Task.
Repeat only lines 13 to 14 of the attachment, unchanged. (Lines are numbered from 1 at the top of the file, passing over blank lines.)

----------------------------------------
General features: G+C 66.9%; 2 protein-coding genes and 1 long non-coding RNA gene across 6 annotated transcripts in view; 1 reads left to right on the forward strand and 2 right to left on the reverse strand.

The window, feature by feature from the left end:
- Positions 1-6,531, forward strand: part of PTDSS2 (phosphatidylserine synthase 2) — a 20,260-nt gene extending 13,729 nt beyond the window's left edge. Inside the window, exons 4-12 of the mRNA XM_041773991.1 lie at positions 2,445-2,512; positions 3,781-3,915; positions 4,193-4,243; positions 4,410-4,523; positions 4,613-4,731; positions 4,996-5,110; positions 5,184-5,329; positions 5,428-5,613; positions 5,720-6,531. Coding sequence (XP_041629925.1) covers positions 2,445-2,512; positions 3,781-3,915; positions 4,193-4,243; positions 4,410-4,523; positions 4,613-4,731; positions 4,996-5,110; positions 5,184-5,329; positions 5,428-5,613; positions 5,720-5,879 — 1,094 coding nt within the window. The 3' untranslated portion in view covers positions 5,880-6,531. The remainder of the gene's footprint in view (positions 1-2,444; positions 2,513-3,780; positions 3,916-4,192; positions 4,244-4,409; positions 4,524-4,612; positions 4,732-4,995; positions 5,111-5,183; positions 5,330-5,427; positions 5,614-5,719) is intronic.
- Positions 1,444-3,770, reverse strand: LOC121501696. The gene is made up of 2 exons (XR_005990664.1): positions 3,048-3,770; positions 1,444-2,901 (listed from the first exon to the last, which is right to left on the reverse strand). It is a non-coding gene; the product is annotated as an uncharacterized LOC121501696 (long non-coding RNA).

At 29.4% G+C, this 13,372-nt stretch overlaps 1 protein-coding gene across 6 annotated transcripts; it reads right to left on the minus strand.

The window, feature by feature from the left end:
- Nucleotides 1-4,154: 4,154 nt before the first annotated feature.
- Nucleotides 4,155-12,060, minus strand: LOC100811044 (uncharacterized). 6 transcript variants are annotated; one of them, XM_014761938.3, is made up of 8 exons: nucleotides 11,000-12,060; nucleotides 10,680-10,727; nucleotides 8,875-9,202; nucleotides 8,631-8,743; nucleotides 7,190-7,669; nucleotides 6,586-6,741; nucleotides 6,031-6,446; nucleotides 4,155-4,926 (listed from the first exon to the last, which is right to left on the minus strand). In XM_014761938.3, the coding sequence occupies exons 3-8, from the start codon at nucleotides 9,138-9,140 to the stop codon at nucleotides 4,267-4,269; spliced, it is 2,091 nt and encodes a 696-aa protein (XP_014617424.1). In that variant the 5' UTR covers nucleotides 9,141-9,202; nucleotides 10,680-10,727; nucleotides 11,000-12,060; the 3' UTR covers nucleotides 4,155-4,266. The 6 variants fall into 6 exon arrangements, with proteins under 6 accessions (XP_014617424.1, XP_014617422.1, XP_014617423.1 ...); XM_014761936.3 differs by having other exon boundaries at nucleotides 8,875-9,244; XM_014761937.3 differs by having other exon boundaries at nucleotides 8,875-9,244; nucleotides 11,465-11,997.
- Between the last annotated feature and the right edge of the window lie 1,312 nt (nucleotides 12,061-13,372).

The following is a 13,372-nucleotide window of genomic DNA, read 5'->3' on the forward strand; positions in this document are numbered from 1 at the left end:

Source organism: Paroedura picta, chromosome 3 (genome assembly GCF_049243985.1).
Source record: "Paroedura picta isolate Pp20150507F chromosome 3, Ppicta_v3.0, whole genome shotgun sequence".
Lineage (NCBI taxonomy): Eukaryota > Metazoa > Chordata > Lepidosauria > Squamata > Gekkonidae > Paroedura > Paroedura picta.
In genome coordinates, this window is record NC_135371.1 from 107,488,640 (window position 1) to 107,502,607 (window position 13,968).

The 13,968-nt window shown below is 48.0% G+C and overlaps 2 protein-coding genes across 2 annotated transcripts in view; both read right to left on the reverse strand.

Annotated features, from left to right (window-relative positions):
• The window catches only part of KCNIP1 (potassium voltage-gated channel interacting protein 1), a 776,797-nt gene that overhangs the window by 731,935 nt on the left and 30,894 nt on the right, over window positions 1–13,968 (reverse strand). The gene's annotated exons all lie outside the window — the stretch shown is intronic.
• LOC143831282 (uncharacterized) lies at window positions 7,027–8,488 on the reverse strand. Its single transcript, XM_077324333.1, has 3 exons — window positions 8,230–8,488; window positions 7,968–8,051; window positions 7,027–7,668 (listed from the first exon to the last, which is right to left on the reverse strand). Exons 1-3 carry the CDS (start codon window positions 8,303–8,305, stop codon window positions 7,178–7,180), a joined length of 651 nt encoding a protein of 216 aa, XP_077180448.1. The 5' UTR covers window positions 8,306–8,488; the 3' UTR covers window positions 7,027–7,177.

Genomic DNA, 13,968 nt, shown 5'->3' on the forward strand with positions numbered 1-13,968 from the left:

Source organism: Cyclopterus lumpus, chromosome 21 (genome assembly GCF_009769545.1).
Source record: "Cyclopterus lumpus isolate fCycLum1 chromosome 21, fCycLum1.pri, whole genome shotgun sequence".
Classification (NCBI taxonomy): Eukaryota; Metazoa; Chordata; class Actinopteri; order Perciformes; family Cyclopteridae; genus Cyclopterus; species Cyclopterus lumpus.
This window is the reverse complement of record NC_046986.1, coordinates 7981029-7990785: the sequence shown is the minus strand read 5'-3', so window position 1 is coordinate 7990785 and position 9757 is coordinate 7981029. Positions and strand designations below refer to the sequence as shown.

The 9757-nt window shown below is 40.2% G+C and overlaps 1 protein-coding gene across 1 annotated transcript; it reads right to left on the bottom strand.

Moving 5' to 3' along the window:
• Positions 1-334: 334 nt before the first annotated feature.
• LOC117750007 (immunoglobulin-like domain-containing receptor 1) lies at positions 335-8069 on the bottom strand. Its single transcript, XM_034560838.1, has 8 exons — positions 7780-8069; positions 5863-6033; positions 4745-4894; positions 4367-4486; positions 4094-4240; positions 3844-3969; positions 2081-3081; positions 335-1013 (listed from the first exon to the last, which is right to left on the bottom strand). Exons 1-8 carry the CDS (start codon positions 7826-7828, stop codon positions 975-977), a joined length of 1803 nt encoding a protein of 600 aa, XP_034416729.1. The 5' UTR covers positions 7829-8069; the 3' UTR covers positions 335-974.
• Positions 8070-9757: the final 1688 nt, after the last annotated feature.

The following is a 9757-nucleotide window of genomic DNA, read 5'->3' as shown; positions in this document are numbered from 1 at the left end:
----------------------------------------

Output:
Lineage (NCBI taxonomy): Eukaryota > Metazoa > Chordata > Lepidosauria > Squamata > Gekkonidae > Paroedura > Paroedura picta.
In genome coordinates, this window is record NC_135371.1 from 107,488,640 (window position 1) to 107,502,607 (window position 13,968).